Opponents of drug laws that forbid using marijuana argue that in a free country, people have the right to take risks with their bodies as long as the people do not cause harm to befall others as a result of taking the risks. This principle leads them to conclude that each person should have the right to decide for him or herself whether to use marijuana.
 
Which of the following, if true, most seriously weakens the conclusion drawn above?


 (A) The rate of overdose fatalities in countries that do not have drug laws that forbid using marijuana is greater than the rate of fatalities in countries that do have such laws.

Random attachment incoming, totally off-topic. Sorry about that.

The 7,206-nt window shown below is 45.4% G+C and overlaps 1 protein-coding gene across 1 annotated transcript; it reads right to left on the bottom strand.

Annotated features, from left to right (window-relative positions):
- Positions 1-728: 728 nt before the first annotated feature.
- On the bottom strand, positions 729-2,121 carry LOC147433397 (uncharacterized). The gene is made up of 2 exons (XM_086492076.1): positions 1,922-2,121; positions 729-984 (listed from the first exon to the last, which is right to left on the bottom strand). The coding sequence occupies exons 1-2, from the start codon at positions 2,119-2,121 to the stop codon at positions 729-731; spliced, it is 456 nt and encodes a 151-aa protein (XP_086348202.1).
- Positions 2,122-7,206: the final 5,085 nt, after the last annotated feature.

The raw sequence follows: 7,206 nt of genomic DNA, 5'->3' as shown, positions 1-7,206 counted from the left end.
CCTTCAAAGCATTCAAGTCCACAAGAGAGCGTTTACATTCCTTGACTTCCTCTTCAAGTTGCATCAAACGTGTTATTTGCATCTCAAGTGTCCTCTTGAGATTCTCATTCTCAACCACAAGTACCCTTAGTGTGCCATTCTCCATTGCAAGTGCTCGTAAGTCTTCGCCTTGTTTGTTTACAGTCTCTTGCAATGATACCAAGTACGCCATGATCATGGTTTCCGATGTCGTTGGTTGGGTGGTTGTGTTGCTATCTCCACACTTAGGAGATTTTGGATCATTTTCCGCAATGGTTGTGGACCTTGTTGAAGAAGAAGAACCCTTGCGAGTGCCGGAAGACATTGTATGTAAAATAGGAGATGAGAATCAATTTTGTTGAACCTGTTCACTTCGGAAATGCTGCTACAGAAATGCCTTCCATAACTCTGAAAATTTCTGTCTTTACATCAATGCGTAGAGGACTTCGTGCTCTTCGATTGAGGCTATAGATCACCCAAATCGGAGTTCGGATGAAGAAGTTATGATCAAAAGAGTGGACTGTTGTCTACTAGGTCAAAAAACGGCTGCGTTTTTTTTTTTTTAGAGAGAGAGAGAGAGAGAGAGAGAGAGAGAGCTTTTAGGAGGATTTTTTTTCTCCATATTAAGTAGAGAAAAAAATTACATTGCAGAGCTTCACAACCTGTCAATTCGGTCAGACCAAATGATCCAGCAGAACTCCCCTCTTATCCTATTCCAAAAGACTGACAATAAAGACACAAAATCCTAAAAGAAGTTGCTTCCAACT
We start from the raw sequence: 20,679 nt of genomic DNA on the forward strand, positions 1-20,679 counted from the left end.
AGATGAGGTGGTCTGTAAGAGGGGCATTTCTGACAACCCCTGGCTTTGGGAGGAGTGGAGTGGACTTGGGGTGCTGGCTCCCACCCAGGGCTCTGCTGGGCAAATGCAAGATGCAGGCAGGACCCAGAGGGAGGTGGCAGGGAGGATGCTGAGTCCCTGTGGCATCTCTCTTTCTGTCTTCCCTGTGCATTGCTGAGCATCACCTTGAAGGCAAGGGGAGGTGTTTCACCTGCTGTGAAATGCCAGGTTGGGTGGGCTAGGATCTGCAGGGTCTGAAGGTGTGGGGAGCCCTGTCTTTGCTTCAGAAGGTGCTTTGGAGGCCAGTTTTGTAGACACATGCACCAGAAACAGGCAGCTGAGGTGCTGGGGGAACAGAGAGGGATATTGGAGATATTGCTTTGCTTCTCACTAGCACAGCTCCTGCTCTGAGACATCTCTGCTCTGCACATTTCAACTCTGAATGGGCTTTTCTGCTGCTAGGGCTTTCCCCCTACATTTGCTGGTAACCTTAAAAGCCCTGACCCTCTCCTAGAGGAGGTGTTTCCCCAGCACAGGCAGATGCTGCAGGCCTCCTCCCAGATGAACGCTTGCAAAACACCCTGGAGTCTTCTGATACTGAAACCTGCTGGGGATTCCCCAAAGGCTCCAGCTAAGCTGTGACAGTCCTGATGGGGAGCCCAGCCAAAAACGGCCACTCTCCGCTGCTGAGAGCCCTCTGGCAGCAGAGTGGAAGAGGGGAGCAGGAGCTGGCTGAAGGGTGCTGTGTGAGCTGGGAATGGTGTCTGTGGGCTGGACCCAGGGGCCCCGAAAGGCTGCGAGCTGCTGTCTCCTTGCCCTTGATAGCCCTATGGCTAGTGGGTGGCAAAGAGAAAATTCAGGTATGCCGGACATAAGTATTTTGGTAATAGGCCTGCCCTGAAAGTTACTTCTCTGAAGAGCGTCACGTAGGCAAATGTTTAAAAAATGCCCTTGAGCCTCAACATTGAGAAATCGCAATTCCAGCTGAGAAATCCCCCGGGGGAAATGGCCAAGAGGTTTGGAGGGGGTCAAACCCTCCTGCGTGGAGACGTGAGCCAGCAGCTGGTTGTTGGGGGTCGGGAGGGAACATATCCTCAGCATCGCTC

(B) Unlike cocaine or heroin, there is little evidence, if any, that marijuana is addictive.
 (C) A greater percentage of fatal car accidents are caused by marijuana users than by alcohol users.
 (D) There is no evidence to suggest that people suffer medical maladies as a result of second-hand marijuana smoke.
 (E) Health insurance rates for all people are higher because of the need to pay for the increased medical care users of marijuana require.
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